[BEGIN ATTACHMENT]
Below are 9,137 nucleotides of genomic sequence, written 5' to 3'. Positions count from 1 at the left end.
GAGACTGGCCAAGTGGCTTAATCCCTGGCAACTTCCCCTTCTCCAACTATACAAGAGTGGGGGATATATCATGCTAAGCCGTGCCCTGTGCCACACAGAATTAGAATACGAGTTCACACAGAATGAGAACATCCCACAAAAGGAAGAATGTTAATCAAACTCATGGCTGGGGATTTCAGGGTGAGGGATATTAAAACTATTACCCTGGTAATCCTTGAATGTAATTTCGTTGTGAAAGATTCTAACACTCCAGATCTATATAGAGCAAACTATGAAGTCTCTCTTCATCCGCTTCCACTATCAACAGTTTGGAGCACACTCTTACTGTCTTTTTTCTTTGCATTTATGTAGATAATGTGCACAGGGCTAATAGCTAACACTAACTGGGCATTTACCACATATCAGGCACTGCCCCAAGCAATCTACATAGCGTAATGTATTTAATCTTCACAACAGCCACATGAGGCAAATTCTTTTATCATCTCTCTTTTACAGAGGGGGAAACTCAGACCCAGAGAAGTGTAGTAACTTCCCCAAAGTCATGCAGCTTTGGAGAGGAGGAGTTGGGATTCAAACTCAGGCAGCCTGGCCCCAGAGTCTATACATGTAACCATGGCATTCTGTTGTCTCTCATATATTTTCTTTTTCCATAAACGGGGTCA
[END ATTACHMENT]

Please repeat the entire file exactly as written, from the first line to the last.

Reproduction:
Below are 9,137 nucleotides of genomic sequence, written 5' to 3'. Positions count from 1 at the left end.
GAGACTGGCCAAGTGGCTTAATCCCTGGCAACTTCCCCTTCTCCAACTATACAAGAGTGGGGGATATATCATGCTAAGCCGTGCCCTGTGCCACACAGAATTAGAATACGAGTTCACACAGAATGAGAACATCCCACAAAAGGAAGAATGTTAATCAAACTCATGGCTGGGGATTTCAGGGTGAGGGATATTAAAACTATTACCCTGGTAATCCTTGAATGTAATTTCGTTGTGAAAGATTCTAACACTCCAGATCTATATAGAGCAAACTATGAAGTCTCTCTTCATCCGCTTCCACTATCAACAGTTTGGAGCACACTCTTACTGTCTTTTTTCTTTGCATTTATGTAGATAATGTGCACAGGGCTAATAGCTAACACTAACTGGGCATTTACCACATATCAGGCACTGCCCCAAGCAATCTACATAGCGTAATGTATTTAATCTTCACAACAGCCACATGAGGCAAATTCTTTTATCATCTCTCTTTTACAGAGGGGGAAACTCAGACCCAGAGAAGTGTAGTAACTTCCCCAAAGTCATGCAGCTTTGGAGAGGAGGAGTTGGGATTCAAACTCAGGCAGCCTGGCCCCAGAGTCTATACATGTAACCATGGCATTCTGTTGTCTCTCATATATTTTCTTTTTCCATAAACGGGGTCA